LOS ANGELES – MySpace devotee Kary Rogers was expecting to see a gut-busting video when a friend from the popular online hangout messaged him a link.
First, though, he was directed to a page where he was supposed to re-enter his password. Rogers realized that someone was trying to steal his information, and he didn't take the bait.
At best, he would be spammed with junk e-mails; worse, the Web thief might steal his real-life identity.
"I immediately went back and changed my password," said Rogers, 29, a network analyst for Mississippi State University in Starkville, Miss.
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MySpace bills itself as a "place for friends." Increasingly, it is also a place for unfriendly attacks from digital miscreants on the prowl, luring users to sexually explicit Web sites, clogging mailboxes with spam messages and playing on the trust users have when speaking to "friends" to obtain passwords that could lead to identity theft.
Managing the risks that come with rapid growth is an enormous challenge for MySpace, now part of the News Corp. (NEWS) media conglomerate.
The site can't afford to drive away users, who might defect to one of a growing number of alternative sites, or advertisers, who pay top dollar to reach the growing MySpace audience.
A key reason behind the popularity is its ease.
Simply by adding a few lines of computer code, users can create elaborate profiles and personalize them with photos, music and video.
A host of communication tools makes it easy to send messages to one person or a whole list of friends, who number into the thousands for some of the more popular MySpace users.
Those same tools can be used by vandals to make it look like an innocent user has sent spam to the same long list of "friends."
Programmers are writing scripts that take advantage of specific features on MySpace, including "friend request," where one user asks to be added to another user's list of buddies.
One recent scam works this way: A spammer posts a number of phony profiles featuring pictures of cute women, often promising nude photos. A "friend request" with the woman's photo is sent to hundreds of users.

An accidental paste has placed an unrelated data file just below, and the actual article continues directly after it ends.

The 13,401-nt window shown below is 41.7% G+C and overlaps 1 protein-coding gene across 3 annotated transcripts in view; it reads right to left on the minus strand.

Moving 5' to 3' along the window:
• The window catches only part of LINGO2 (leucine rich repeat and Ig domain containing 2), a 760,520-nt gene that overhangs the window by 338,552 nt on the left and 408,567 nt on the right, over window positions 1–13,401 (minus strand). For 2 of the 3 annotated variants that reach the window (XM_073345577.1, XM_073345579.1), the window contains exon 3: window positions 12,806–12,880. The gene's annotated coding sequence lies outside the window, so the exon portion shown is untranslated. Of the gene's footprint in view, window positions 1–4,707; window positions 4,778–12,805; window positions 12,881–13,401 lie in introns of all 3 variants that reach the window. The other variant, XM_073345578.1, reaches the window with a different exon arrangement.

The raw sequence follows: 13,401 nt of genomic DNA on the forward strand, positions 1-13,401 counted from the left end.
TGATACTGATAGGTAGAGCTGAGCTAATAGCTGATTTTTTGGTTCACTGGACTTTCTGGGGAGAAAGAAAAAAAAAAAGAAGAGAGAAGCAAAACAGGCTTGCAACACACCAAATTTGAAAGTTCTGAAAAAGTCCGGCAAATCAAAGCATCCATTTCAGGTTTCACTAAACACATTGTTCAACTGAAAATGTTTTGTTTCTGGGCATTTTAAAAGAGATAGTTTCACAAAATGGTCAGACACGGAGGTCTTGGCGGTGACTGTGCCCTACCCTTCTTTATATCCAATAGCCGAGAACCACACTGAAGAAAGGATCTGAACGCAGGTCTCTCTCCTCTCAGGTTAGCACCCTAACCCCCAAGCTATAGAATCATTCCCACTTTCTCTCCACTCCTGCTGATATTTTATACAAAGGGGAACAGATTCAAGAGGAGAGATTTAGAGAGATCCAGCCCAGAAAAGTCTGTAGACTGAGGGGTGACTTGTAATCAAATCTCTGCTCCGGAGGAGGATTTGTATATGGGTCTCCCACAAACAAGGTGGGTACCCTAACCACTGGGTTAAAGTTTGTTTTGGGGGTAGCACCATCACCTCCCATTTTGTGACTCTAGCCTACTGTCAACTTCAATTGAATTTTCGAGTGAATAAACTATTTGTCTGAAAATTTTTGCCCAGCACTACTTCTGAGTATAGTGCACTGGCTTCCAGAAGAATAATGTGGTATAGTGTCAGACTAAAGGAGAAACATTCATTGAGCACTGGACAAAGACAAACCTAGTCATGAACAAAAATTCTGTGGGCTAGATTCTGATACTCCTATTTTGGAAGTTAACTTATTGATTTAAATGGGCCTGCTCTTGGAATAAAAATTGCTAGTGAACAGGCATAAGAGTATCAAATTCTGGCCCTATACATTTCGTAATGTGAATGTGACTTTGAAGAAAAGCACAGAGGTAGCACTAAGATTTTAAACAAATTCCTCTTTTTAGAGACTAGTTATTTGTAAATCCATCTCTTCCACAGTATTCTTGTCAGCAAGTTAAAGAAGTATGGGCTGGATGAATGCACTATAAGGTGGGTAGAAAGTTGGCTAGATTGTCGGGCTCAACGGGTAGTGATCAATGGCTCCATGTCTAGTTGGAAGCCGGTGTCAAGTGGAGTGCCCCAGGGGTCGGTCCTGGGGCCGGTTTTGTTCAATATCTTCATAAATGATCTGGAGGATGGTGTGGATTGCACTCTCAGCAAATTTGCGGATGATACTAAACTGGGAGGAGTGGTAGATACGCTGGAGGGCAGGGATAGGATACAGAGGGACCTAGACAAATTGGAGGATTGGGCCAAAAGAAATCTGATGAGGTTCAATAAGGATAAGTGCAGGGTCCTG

Once the fake profile loads, a blue screen descends, saying the profile is protected by the "MySpace Adult Content Viewer."
Unsuspecting users who try to download the viewer instead get a worm that installs adware on their computers.
Social-networking sites make good targets because of the implicit level of trust users have when they're interacting with "friends."
"The ongoing interaction lowers your reservations and security barriers," said Marc Gaffan, an expert in online fraud and security at RSA, the security division of EMC Corp. (EMC)
MySpace, which News Corp. bought in 2005 for some $580 million, has recognized the threat and is stepping up security efforts, said Hemanshu Nigam, its chief security officer.
The company is rapidly expanding its team of software engineers, lawyers and other experts who look for suspicious activity, educate users on how to prevent attacks and go after the worst offenders.
Under Nigam's direction, the company recently formed a Content Assurance Team. Employees post fake profiles on the site, pretending to be vulnerable teens or clueless adults. The profiles are designed to keep tabs on everything from sexual predators to spammers.
MySpace also is preparing to launch a more aggressive education campaign, urging users to take care and use tools that restrict the viewing of their profiles to only trusted sources.
When all else fails, the company is also files civil suits and is increasing cooperation with law enforcement officials.
"We're trying to take away the 'cool' factor of trying to attack us," Nigam said.
Nigam came to MySpace after stints as a federal prosecutor specializing in child pornography and computer crime cases. He also led security efforts at Microsoft Corp. (MSFT) and the Motion Picture Association of America.
MySpace hired him in May to strengthen security and safety efforts at the site and other Internet properties owned by Fox Interactive media.
"Security is a top priority because it's critical for our community of users and for our business partners," Nigam said. "If advertisers feel uncomfortable being on a site that is seen as not as secure, not as safe, then we lose revenue."
So far, no major damage has been done on the site, although some users, increasingly annoyed by the fake friends and messages, are seeking other social networking alternatives.
"I don't have this problem on Facebook," Rogers said, referring to another popular site.
The Internet has weathered several threats over the years, but as users move on, so do the attackers.
Writers of malicious software used to count primarily on e-mail recipients to click on attachments to spread their wares.
As e-mail recipients got more savvy, the writers looked to automate the process by exploiting vulnerabilities in e-mail programs, browsers and the Windows operating system from Microsoft Corp.
As those security holes get closed, virus writers are looking elsewhere, including social-networking sites — attractive in part because of their size.
"It's where the activity is and the attackers play the percentages," said David Cole, director of security response at Symantec Corp. (SYMC) "They go after the largest market share where there is the most activity."
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